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Homily Saturday 7/8/21 Taizé Service – St Peters Cathedral

The Rev’d Joan Claring-Bould

Even for those of us who have not spent hours in front of a screen watching the Tokyo Olympics, the success of our athletes as well as the games themselves in such challenging circumstances has been something to celebrate. To see smiling faces in the news headlines rather than grim figures and fearful predictions has brought a welcome sense of balance to our existence in a time of turmoil.

The clear message which we are receiving from things happening around the world as well as in our own country, seems to be that even as we continue to make progress with getting people vaccinated, our lives are going to be subject to disruptions and challenges due to the COVID virus for quite some time to come.

That is a sobering and potentially depressing thought. Personally, I long for the day when I can get back to “life as usual” whatever I think that was. I feel downhearted hearing endless stories of people out of work and businesses struggling to stay open, to say nothing of the vast financial debt we are bequeathing to the next generation.

It feels to me, as if cracks are appearing through every aspect of daily life, including in things that we thought were secure. (Who could ever had imagined for example a time when we wouldn’t be allowed to have a choir sing in the Cathedral?)

Strangely the Christian gospel tells us that this state of brokenness has the potential to also be the state of great blessedness. The Beatitudes begin with the statement “Blessed are the poor in Sprit, for theirs is the kingdom of heaven.” (Matthew 5:1). This is a very counterintuitive statement in a world which so highly values perfection and success.

Yet, we know that the hero of the Christian story is not a triumphant monarch, but a humble Jewish teacher, preacher, and prophet who was rejected by church and state, betrayed by his friends, and crucified amongst criminals on a hill, outside of Jerusalem – rejected by his earthly spiritual home….. And yes, he was the Son of God;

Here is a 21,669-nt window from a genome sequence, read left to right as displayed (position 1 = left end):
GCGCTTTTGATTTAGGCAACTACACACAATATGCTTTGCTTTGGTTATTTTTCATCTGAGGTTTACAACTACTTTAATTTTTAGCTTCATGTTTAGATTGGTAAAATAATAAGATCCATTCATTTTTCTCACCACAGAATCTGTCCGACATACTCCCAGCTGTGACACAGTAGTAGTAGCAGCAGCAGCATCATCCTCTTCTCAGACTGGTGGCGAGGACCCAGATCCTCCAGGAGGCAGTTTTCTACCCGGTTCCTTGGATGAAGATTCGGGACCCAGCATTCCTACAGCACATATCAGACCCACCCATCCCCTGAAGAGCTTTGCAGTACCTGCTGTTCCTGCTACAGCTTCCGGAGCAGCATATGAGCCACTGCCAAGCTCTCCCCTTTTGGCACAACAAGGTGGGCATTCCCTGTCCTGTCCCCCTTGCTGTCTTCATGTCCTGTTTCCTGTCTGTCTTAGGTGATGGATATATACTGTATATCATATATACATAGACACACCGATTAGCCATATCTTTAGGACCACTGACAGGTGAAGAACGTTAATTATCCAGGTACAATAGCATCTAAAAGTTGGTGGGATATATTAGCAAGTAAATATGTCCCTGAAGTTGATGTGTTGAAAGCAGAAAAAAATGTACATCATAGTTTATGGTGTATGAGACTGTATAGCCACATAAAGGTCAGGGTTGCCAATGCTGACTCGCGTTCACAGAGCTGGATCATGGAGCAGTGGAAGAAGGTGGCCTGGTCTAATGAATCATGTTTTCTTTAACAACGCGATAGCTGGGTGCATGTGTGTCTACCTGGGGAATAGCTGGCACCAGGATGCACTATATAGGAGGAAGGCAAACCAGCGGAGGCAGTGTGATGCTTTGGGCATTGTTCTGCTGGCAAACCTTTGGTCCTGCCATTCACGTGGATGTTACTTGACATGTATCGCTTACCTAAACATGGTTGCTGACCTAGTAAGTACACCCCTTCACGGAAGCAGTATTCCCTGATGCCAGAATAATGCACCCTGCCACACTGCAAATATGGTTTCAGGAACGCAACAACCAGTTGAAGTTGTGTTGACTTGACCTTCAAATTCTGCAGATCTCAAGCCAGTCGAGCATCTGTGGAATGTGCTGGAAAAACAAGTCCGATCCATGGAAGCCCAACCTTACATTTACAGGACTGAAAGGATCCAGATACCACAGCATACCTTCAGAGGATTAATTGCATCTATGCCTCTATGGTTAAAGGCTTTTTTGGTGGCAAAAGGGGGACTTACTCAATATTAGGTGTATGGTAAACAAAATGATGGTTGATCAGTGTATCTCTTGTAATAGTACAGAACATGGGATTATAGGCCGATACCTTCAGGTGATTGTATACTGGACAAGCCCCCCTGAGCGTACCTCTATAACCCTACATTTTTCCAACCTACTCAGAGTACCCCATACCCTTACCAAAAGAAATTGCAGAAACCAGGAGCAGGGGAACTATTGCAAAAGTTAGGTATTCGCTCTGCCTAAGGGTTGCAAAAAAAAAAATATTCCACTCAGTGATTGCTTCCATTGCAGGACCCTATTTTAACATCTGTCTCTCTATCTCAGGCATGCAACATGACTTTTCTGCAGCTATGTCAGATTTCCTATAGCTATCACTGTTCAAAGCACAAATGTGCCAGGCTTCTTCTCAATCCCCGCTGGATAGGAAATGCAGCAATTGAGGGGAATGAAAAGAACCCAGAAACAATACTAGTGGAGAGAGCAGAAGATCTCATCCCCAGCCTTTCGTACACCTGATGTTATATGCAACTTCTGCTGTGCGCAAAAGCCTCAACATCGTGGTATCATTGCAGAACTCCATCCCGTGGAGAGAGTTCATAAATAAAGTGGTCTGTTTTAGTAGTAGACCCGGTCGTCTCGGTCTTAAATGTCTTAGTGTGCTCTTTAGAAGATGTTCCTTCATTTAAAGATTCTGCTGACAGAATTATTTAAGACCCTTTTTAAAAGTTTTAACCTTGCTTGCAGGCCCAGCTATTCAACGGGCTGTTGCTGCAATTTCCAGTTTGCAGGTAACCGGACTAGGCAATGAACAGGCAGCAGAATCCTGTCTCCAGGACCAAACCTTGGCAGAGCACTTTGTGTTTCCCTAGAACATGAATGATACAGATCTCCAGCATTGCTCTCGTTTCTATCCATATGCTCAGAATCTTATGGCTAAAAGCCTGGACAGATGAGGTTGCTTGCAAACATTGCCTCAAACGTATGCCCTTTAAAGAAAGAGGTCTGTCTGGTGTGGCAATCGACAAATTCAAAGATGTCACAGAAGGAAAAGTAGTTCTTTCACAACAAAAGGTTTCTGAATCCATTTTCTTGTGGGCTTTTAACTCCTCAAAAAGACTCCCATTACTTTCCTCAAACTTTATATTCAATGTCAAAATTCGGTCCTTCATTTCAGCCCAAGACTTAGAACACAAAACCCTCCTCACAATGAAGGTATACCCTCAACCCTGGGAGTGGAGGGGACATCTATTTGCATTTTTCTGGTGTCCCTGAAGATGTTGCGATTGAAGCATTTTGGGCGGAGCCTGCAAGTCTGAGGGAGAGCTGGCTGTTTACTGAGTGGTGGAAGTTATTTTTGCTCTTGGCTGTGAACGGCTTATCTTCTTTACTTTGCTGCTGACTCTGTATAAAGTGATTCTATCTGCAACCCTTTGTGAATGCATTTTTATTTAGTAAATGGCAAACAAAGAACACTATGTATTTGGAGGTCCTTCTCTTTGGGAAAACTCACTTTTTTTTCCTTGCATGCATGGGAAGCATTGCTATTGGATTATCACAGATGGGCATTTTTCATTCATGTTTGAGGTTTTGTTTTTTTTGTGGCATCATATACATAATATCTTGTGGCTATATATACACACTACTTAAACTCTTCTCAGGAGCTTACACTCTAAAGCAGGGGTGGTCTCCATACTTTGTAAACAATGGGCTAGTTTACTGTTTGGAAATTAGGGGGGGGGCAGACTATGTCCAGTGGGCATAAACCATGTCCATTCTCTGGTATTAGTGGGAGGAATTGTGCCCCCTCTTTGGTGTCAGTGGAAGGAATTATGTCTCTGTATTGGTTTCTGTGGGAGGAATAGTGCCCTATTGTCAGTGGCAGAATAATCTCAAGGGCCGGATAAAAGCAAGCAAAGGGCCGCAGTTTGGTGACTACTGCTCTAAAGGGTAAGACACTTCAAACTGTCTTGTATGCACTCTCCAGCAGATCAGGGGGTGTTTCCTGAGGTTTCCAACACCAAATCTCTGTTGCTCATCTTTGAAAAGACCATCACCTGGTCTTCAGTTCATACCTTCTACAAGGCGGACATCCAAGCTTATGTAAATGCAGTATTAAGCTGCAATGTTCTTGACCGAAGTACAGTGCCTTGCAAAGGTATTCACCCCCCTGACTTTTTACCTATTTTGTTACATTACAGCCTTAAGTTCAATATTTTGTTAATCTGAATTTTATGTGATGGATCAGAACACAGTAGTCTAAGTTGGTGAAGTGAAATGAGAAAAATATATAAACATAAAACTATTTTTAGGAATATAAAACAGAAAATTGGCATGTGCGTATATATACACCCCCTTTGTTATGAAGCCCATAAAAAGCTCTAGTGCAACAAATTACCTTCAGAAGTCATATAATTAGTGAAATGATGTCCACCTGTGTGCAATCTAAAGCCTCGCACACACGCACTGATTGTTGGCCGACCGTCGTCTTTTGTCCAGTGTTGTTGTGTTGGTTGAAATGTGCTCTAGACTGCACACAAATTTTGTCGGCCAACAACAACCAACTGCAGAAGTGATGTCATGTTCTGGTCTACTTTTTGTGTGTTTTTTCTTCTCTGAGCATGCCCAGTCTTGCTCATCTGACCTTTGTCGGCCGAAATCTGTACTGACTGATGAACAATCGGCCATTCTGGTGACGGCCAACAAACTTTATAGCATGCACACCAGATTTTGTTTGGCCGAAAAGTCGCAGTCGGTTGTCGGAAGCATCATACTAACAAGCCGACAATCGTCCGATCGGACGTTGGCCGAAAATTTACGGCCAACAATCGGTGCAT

And on the third day, the miraculous happened. Jesus triumphed over all evil once and for all.

So the gospel tells us that brokenness and failure need never be an end in themselves.

And so, if like me, you are feeling like the world around you is beginning to show some scary cracks, or even that the world with in you is not as together as it used to be, as uncomfortable as this might seem, perhaps this is an opportunity to allow God to do new and great things through us.

When we come to the point of recognising that things are beyond our control, then we are most open to recognise that the safe hands of God are just waiting for us to entrust ourselves and our future into them. And when we feel safe in the present, even in the midst of turmoil, we are free to do the most creative and beautiful work of our lives.  When we are not trying to impress anyone, not trying to prove ourselves to anyone, not comparing ourselves, our talents or failures with anyone else, not preoccupied with the future but simply allowing God to lovingly work through us just as we are in the present, then strangely our weakness can become our strength, and we discover life and light within us we did not know was there. Then it is often through the new light flowing through the cracks in our lives, that God’s light flows through out to others.

And so we may respond with a deep joy and thanksgiving, even in the midst of our challenges;

“O taste a see how gracious the Lord is, Blessed is the one who puts their trust in Him” (Ps 34:8)